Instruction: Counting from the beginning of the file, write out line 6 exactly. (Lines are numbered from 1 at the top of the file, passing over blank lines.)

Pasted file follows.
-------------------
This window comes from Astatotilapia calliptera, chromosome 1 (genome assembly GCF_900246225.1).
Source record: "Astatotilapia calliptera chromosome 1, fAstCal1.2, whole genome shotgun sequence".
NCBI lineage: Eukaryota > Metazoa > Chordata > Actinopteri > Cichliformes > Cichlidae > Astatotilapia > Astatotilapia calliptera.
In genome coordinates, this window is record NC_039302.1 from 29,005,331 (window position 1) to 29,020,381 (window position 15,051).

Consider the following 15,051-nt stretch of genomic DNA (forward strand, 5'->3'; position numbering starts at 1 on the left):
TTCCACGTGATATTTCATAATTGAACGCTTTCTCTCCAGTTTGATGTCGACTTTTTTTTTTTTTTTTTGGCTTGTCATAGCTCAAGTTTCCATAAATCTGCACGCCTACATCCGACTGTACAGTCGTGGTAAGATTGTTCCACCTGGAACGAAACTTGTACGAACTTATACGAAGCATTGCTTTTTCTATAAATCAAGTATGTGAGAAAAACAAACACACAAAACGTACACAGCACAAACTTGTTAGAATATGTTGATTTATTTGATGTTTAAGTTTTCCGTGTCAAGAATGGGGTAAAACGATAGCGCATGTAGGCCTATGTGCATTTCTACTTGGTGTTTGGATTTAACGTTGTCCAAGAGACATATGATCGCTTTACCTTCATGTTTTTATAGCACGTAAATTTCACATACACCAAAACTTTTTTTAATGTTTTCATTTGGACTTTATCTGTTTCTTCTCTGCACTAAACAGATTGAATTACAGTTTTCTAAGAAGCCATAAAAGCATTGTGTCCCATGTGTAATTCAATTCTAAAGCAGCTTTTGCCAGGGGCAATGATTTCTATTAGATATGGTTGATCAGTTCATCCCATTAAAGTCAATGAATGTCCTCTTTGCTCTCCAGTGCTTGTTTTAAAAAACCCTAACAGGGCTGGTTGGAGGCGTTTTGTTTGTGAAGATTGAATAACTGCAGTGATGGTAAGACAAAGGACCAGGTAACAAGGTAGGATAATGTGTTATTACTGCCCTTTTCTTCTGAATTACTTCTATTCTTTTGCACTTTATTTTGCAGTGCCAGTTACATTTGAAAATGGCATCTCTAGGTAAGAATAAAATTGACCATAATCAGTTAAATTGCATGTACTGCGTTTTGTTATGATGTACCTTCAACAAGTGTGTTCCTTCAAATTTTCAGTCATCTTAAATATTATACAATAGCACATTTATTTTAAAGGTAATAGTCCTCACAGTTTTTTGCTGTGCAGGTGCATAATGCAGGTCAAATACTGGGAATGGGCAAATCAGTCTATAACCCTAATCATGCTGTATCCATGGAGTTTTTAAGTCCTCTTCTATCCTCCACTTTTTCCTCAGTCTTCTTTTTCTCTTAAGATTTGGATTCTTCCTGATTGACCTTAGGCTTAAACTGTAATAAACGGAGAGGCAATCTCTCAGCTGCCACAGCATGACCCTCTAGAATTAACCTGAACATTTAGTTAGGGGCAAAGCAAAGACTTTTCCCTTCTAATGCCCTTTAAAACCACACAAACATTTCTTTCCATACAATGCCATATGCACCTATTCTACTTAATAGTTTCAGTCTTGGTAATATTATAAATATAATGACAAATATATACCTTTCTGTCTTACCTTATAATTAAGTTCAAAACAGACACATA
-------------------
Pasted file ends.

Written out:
TTCCACGTGATATTTCATAATTGAACGCTTTCTCTCCAGTTTGATGTCGACTTTTTTTTTTTTTTTTTGGCTTGTCATAGCTCAAGTTTCCATAAATCTGCACGCCTACATCCGACTGTACAGTCGTGGTAAGATTGTTCCACCTGGAACGAAACTTGTACGAACTTATACGAAGCATTGCTTTTTCTATAAATCAAGTATGTGAGAAAAACAAACACACAAAACGTACACAGCACAAACTTGTTAGAATATGTTGATTTATTTGATGTTTAAGTTTTCCGTGTCAAGAATGGGGTAAAACGATAGCGCATGTAGGCCTATGTGCATTTCTACTTGGTGTTTGGATTTAACGTTGTCCAAGAGACATATGATCGCTTTACCTTCATGTTTTTATAGCACGTAAATTTCACATACACCAAAACTTTTTTTAATGTTTTCATTTGGACTTTATCTGTTTCTTCTCTGCACTAAACAGATTGAATTACAGTTTTCTAAGAAGCCATAAAAGCATTGTGTCCCATGTGTAATTCAATTCTAAAGCAGCTTTTGCCAGGGGCAATGATTTCTATTAGATATGGTTGATCAGTTCATCCCATTAAAGTCAATGAATGTCCTCTTTGCTCTCCAGTGCTTGTTTTAAAAAACCCTAACAGGGCTGGTTGGAGGCGTTTTGTTTGTGAAGATTGAATAACTGCAGTGATGGTAAGACAAAGGACCAGGTAACAAGGTAGGATAATGTGTTATTACTGCCCTTTTCTTCTGAATTACTTCTATTCTTTTGCACTTTATTTTGCAGTGCCAGTTACATTTGAAAATGGCATCTCTAGGTAAGAATAAAATTGACCATAATCAGTTAAATTGCATGTACTGCGTTTTGTTATGATGTACCTTCAACAAGTGTGTTCCTTCAAATTTTCAGTCATCTTAAATATTATACAATAGCACATTTATTTTAAAGGTAATAGTCCTCACAGTTTTTTGCTGTGCAGGTGCATAATGCAGGTCAAATACTGGGAATGGGCAAATCAGTCTATAACCCTAATCATGCTGTATCCATGGAGTTTTTAAGTCCTCTTCTATCCTCCACTTTTTCCTCAGTCTTCTTTTTCTCTTAAGATTTGGATTCTTCCTGATTGACCTTAGGCTTAAACTGTAATAAACGGAGAGGCAATCTCTCAGCTGCCACAGCATGACCCTCTAGAATTAACCTGAACATTTAGTTAGGGGCAAAGCAAAGACTTTTCCCTTCTAATGCCCTTTAAAACCACACAAACATTTCTTTCCATACAATGCCATATGCACCTATTCTACTTAATAGTTTCAGTCTTGGTAATATTATAAATATAATGACAAATATATACCTTTCTGTCTTACCTTATAATTAAGTTCAAAACAGACACATA